This last weekend we celebrated my mother-in-law's 95th birthday. She showed everyone the brooch that is pictured in this email. We have all heard about this broach and there are pictures of her grandmother wearing it. One picture she is wearing it at the neck and another it is hanging from a chain. We are wondering if you can give any information about who maybe could have designed or made it by looking at the pictures. We see no noticeable marks on it. It is 1 1/2" across and hangs 3 1/2" long. Any information is greatly appreciated. It would make her day to know something about it.
Congratulations to your mother-in-law on her milestone birthday! And how wonderful to have a piece of jewelry that’s also a piece of family history.
I haven’t examined this brooch so I can’t test the metal nor can I feel the weight of the piece. I can’t give you a monetary value without a personal inspection but I can tell you a little about some of the history and fashion happening when this was made.
Victoria was only 18 when she ascended to the throne of England. A few years later, at 21, she married her 20-year-old cousin Albert of Saxe-Coburg. The young queen loved fashion and jewelry and, although as queen she boasted an extensive collection of court jewelry of court jewelry, she was particularly fond of the jewelry Albert designed for her. According to Charlotte Gere in Love and Art: Queen Victoria’s Personal Jewellery, she and Albert both kept informed of inventions, explorations and modernizations during the Industrial Revolution: both were aware of new techniques and innovations in metalwork and jewelry making.
Until the Victorian era, most gold jewelry was 18 karat, putting it out of reach of all but the very wealthy. By Victoria’s time, jewelry was being made with less expensive 9 and 10-karat gold and with composites. Industrial methods and inexpensive materials made jewelry affordable to the growing middle class. “Filled” or “rolled gold” comprised a thin sheet of precious metal layered over copper or brass; electroplating gold onto a base metal was patented in 1840. Jewelry making became industrialized, prices came down and nearly everyone owned and wore some pieces.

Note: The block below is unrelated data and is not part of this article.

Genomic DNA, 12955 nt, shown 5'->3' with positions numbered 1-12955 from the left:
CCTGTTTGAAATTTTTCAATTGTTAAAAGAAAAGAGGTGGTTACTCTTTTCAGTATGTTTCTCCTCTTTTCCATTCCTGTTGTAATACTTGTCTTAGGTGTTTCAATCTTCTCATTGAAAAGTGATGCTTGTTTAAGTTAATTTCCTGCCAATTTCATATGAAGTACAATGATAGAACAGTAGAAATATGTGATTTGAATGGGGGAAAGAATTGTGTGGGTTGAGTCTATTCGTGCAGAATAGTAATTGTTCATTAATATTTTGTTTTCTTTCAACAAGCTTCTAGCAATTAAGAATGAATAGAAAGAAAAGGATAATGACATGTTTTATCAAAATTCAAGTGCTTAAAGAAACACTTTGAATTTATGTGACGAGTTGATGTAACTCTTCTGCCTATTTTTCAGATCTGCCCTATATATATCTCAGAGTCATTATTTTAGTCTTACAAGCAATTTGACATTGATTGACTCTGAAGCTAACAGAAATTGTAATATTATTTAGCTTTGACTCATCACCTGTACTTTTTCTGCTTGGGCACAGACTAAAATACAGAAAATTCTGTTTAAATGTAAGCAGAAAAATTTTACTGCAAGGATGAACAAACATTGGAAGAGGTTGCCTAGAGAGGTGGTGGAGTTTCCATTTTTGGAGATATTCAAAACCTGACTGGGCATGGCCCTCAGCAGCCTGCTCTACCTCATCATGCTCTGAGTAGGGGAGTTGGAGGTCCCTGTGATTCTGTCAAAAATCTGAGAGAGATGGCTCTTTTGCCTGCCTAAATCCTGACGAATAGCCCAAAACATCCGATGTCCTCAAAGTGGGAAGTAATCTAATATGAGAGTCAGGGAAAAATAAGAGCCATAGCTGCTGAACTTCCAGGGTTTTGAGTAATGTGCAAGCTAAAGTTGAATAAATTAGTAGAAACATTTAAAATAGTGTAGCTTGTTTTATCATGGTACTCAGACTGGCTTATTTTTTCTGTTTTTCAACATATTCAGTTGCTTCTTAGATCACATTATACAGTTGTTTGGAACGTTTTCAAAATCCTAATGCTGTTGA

Jewelry fashions reflected industrial innovations, European colonialization, and archaeological fascinations.
Your brooch appears to have been stamped from thin metal and shaped. The floral decoration also appears stamped and applied; the wirework filigree and fringe tassel give the piece a sense of importance while keeping the weight of the piece low enough not to damage or pull askew fragile silks and taffetas. The tassel motif reflects the influence France’s occupation of Moorish Algeria. Archaeologists excavations of Etruscan and Greek civilizations inspired the granulation design and the filigree twisted wire-work. The hooks on the back of your brooch show how the piece could be worn as a pin or a pendant. The eye soldered at the bottom edge could have held another tassel, a pendant or a watch.
I believe this piece was made in the second or third quarter of the 19th century. Whether it is made in hi-karat gold, rolled gold or electroplate, it is a lovely piece of history and a precious family heirloom. I hope it enjoys many more birthdays!